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Explainer: Here are the key findings of the Mueller report into Russian collusion

The US President has claimed “total vindication”, but here’s what his Attorney General’s summary of the report says.

A copy of a letter from Attorney General William Barr advising Congress of the findings of the Mueller probe.
A copy of a letter from Attorney General William Barr advising Congress of the findings of the Mueller probe.
Image: Jon Elswick/PA Images

US ATTORNEY GENERAL Bill Barr released a summary last night of Special Counsel Robert Mueller’s long-awaited report into allegations that Donald Trump’s campaign colluded with Russia in the 2016 presidential election.

Over the course of the two-year investigation the president regularly denounced it as a witch hunt, before claiming vindication upon its completion.

While the US President is claiming “total exoneration”, Democrats are highlighting elements of the summary which specifically do not exonerate Trump.

Here’s what Barr’s letter summarising Mueller’s report says:

Collusion

Mueller found that there was conclusive evidence that Russia did interfere in the election, both through a coordinated campaign of disinformation and by hacking emails from Hillary Clinton’s election team.

In a letter to lawmakers, Barr said that Mueller found that there had been “multiple offers from Russian-affiliated individuals to assist the Trump campaign”.

Trump Russia Probe Special Counsel Robert Mueller Source: Cliff Owen/PA Images

It was found that there were two main Russian efforts to influence the 2016 election. 

Barr said: “The first involved attempts by a Russian organization, the Internet Research Agency, to conduct disinformation and social media operations in the United States designed to sow social discord, eventually with the aim of interfering with the election.

“The second element involved the Russian government’s efforts to conduct computer hacking operations designed to gather and disseminate information to influence the election.

The Special Counsel found that Russian government actors successfully hacked into computers and obtained emails from persons affiliated with the Clinton campaign and Democratic Party organizations, and publicly disseminated those materials through various intermediaries, including WikiLeaks.

But quoting directly from Mueller’s report, Barr said that the special counsel’s investigation “did not establish that members of the Trump campaign conspired or coordinated with the Russian government in its election interference activities”.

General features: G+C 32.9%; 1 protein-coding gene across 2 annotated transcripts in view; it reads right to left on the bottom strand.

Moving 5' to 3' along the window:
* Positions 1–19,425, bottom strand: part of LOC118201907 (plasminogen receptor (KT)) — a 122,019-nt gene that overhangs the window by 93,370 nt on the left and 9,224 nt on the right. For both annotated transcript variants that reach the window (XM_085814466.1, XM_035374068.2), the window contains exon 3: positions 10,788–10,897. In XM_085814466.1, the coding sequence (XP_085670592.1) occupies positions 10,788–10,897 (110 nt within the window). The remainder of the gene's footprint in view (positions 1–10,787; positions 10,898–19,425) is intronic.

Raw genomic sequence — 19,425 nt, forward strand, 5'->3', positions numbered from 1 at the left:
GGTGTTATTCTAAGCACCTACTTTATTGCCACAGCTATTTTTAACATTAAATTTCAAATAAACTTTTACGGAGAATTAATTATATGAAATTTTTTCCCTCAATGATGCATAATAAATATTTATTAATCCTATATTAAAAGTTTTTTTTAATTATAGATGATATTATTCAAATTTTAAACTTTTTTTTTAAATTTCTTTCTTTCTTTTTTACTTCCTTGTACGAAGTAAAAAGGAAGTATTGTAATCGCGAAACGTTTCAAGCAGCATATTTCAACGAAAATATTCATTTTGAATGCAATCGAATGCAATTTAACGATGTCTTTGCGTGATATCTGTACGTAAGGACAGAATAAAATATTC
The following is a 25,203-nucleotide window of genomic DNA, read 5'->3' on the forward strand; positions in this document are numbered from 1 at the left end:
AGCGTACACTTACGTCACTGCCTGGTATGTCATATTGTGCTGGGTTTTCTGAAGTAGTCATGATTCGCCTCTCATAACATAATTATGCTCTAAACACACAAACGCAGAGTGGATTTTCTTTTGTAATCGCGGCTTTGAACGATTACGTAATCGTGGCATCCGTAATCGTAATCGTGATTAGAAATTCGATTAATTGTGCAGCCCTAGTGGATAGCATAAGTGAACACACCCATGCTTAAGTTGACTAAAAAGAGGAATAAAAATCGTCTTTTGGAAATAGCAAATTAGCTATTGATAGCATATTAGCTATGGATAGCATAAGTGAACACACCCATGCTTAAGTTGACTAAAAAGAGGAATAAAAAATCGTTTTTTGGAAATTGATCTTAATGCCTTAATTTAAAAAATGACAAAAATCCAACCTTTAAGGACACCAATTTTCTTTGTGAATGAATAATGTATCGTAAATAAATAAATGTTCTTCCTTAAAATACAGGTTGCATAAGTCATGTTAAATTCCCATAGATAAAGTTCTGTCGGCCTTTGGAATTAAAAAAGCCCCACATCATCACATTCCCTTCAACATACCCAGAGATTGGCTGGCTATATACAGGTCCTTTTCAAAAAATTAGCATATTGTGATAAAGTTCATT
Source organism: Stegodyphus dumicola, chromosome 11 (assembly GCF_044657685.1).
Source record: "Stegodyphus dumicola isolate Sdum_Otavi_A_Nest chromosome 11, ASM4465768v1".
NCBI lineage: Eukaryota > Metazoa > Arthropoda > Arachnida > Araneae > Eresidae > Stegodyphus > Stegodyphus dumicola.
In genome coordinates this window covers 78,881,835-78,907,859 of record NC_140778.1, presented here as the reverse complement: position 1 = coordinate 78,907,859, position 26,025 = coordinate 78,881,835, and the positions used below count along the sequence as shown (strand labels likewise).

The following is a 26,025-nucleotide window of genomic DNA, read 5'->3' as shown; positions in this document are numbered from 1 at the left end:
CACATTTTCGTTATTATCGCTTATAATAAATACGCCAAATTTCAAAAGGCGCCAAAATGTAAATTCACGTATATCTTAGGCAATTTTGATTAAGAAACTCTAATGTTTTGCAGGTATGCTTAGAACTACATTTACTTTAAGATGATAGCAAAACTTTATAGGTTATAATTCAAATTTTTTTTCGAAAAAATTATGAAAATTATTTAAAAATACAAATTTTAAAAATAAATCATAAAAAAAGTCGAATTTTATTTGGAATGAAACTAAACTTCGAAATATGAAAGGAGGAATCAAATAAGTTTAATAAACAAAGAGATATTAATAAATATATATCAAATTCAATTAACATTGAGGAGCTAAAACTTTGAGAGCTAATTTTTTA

Obstruction

Many observers had predicted the biggest danger to Trump came from a possible accusation of obstruction of justice, particularly over his decision to sack the FBI director James Comey, who headed the investigation before Mueller.

But Barr said that the evidence outlined in Mueller’s report “is not sufficient to establish that the President committed an obstruction-of-justice offence”.

“In cataloguing the President’s actions, many of which took place in public view, the report identifies no actions that, in our judgement, constitute obstructive conduct,” Barr added in his letter.

But while Barr – who was appointed by Trump – concluded that the president had not obstructed justice, he acknowledged that Mueller himself was inconclusive on the question of obstruction.

“The Special Counsel therefore did not draw a conclusion – one way or another – as to whether the examined conduct constituted obstruction,” he said.

“The Special Counsel states that ‘while this report does not conclude that the president committed a crime, it also does not exonerate him.’”

No more indictments

Trump’s former national security advisor Mike Flynn, his former personal lawyer Michael Cohen and his campaign chairman Paul Manafort are among the 34 individuals already indicted by Mueller but they will be the last, according to Barr.

“The report does not recommend any further indictments nor did the special counsel obtain any sealed indictments that have yet to be made public,” Barr said in his letter to the heads of the Senate and House judiciary committees.

Barr added that Mueller “recognised that the ‘evidence does not establish that the president was involved in an underlying crime related to Russian election interference,’ and that, while not determinative, the absence of such evidence bears upon the president’s intent with respect to obstruction”. 

Call for full report

The immediate reaction from Democrats was to call for the publication of the full Mueller report, after Barr released his four-page summary last night. 

But with the report declining to determine whether there was obstruction of justice by the president, House Speaker Nancy Pelosi and Senate Minority Leader Chuck Schumer escalated their demands for the full document’s release.

“The fact that Special Counsel Mueller’s report does not exonerate the president on a charge as serious as obstruction of justice demonstrates how urgent it is that the full report and underlying documentation be made public without any further delay,” the Democratic pair said in a joint statement.

UPI 20190226 Nancy Pelosi and Chuck Schumer Source: UPI/PA Images

They also said Barr, nominated just months ago by Trump, is “not a neutral observer” in the process and that his summary of the report is not an objective determination about Mueller’s findings.

The two Democrats also said Trump’s declaration that the report is a complete exoneration of the president because it clears him of colluding with Russia “directly contradicts the words of Mr Mueller and is not to be taken with any degree of credibility.”

Other senior Democrats, such as presidential candidate Bernie Sanders, called for the full report.

“I don’t want a summary of the Mueller report. I want the whole damn report,” he said.

© AFP 2019 - with reporting from Seán Murray

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